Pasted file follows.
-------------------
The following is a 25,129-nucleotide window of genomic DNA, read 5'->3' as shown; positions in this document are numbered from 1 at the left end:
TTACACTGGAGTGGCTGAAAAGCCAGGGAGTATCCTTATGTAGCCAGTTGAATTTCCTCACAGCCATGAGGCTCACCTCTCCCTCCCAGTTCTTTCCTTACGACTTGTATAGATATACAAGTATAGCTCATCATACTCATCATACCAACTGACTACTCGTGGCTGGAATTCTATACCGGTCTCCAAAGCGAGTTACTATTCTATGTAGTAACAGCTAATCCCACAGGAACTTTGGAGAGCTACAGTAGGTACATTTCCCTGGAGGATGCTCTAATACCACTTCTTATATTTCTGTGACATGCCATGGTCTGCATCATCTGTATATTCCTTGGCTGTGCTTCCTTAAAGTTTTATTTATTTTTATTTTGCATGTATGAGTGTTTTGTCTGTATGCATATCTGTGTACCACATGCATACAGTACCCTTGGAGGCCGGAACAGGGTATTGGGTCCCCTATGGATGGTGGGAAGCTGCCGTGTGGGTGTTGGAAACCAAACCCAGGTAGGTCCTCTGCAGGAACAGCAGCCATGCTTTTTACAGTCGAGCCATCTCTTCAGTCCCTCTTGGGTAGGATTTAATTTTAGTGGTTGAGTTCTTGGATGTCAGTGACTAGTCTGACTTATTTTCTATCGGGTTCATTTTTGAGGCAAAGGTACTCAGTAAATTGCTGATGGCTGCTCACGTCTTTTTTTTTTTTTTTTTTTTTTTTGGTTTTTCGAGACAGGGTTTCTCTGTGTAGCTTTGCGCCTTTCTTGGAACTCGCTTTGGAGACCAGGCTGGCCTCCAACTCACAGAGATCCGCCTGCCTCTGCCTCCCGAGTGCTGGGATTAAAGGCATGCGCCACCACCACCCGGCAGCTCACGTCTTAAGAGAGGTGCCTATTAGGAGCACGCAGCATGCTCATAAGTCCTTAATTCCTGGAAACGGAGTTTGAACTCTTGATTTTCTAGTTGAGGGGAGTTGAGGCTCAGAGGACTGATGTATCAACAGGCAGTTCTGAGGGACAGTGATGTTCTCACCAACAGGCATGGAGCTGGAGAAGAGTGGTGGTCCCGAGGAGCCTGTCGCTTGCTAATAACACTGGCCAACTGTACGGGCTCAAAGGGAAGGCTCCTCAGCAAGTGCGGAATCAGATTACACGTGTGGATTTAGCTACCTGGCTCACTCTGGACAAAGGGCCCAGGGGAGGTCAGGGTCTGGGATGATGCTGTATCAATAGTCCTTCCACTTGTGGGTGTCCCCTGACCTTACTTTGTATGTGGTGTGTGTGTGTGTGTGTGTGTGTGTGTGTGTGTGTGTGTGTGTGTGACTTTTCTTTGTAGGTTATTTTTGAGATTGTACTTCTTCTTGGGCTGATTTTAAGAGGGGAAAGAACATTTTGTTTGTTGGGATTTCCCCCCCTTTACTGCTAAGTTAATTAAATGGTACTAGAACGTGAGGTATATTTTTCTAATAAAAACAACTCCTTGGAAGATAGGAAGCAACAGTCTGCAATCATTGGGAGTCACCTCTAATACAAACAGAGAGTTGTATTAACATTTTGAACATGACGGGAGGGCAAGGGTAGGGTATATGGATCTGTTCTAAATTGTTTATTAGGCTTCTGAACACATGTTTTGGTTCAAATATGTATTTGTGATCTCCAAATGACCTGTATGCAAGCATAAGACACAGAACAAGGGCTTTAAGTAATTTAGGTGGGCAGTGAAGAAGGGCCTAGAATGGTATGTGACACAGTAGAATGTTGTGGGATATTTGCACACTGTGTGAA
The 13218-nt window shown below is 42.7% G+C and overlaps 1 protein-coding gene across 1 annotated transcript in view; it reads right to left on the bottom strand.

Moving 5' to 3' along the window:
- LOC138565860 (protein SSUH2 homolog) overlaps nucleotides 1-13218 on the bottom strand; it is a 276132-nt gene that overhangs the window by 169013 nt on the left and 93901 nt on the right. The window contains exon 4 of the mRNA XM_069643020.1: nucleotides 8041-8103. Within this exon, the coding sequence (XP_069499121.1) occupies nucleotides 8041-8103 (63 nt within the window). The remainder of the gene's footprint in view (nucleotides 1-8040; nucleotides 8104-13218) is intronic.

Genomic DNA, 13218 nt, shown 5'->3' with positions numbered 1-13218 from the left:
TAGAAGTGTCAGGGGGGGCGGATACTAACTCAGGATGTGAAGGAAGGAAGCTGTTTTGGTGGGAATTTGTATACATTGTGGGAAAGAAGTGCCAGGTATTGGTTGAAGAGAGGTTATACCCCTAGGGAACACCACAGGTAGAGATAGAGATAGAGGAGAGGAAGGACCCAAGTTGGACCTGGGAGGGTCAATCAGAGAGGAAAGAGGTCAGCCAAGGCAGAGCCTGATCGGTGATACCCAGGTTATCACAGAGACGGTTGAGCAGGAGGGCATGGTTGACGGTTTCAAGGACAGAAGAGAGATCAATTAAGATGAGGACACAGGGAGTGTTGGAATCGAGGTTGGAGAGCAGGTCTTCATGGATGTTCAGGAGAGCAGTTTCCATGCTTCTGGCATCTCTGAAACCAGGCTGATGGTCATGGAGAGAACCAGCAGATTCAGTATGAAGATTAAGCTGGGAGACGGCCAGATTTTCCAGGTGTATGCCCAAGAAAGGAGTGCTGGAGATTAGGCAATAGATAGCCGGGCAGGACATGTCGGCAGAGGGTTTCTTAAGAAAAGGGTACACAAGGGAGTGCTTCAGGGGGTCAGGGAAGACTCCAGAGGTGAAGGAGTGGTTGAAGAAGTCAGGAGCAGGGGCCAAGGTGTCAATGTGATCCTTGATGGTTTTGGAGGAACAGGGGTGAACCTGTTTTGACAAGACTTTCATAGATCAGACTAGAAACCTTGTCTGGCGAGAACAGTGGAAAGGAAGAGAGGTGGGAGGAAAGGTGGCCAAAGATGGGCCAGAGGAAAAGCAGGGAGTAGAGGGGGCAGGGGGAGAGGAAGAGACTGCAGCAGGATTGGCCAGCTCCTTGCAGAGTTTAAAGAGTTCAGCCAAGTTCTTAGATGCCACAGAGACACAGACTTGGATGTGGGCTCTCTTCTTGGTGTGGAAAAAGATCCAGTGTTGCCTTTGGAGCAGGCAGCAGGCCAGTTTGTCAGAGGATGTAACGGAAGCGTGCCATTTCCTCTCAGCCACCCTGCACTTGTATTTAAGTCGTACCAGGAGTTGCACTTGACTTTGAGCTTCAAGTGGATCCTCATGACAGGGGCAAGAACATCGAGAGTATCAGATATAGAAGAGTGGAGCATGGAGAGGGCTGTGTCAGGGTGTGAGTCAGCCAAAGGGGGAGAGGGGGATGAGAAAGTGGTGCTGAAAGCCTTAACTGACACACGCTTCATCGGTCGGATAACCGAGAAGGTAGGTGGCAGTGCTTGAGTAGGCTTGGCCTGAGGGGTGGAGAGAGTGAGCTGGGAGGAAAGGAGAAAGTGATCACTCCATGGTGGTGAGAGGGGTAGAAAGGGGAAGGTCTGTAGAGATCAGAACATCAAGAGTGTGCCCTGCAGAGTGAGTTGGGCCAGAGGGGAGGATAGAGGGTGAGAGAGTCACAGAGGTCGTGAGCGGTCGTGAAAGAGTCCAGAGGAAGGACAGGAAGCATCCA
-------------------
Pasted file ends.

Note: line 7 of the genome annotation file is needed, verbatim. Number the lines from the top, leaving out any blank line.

TAGAAGTGTCAGGGGGGGCGGATACTAACTCAGGATGTGAAGGAAGGAAGCTGTTTTGGTGGGAATTTGTATACATTGTGGGAAAGAAGTGCCAGGTATTGGTTGAAGAGAGGTTATACCCCTAGGGAACACCACAGGTAGAGATAGAGATAGAGGAGAGGAAGGACCCAAGTTGGACCTGGGAGGGTCAATCAGAGAGGAAAGAGGTCAGCCAAGGCAGAGCCTGATCGGTGATACCCAGGTTATCACAGAGACGGTTGAGCAGGAGGGCATGGTTGACGGTTTCAAGGACAGAAGAGAGATCAATTAAGATGAGGACACAGGGAGTGTTGGAATCGAGGTTGGAGAGCAGGTCTTCATGGATGTTCAGGAGAGCAGTTTCCATGCTTCTGGCATCTCTGAAACCAGGCTGATGGTCATGGAGAGAACCAGCAGATTCAGTATGAAGATTAAGCTGGGAGACGGCCAGATTTTCCAGGTGTATGCCCAAGAAAGGAGTGCTGGAGATTAGGCAATAGATAGCCGGGCAGGACATGTCGGCAGAGGGTTTCTTAAGAAAAGGGTACACAAGGGAGTGCTTCAGGGGGTCAGGGAAGACTCCAGAGGTGAAGGAGTGGTTGAAGAAGTCAGGAGCAGGGGCCAAGGTGTCAATGTGATCCTTGATGGTTTTGGAGGAACAGGGGTGAACCTGTTTTGACAAGACTTTCATAGATCAGACTAGAAACCTTGTCTGGCGAGAACAGTGGAAAGGAAGAGAGGTGGGAGGAAAGGTGGCCAAAGATGGGCCAGAGGAAAAGCAGGGAGTAGAGGGGGCAGGGGGAGAGGAAGAGACTGCAGCAGGATTGGCCAGCTCCTTGCAGAGTTTAAAGAGTTCAGCCAAGTTCTTAGATGCCACAGAGACACAGACTTGGATGTGGGCTCTCTTCTTGGTGTGGAAAAAGATCCAGTGTTGCCTTTGGAGCAGGCAGCAGGCCAGTTTGTCAGAGGATGTAACGGAAGCGTGCCATTTCCTCTCAGCCACCCTGCACTTGTATTTAAGTCGTACCAGGAGTTGCACTTGACTTTGAGCTTCAAGTGGATCCTCATGACAGGGGCAAGAACATCGAGAGTATCAGATATAGAAGAGTGGAGCATGGAGAGGGCTGTGTCAGGGTGTGAGTCAGCCAAAGGGGGAGAGGGGGATGAGAAAGTGGTGCTGAAAGCCTTAACTGACACACGCTTCATCGGTCGGATAACCGAGAAGGTAGGTGGCAGTGCTTGAGTAGGCTTGGCCTGAGGGGTGGAGAGAGTGAGCTGGGAGGAAAGGAGAAAGTGATCACTCCATGGTGGTGAGAGGGGTAGAAAGGGGAAGGTCTGTAGAGATCAGAACATCAAGAGTGTGCCCTGCAGAGTGAGTTGGGCCAGAGGGGAGGATAGAGGGTGAGAGAGTCACAGAGGTCGTGAGCGGTCGTGAAAGAGTCCAGAGGAAGGACAGGAAGCATCCA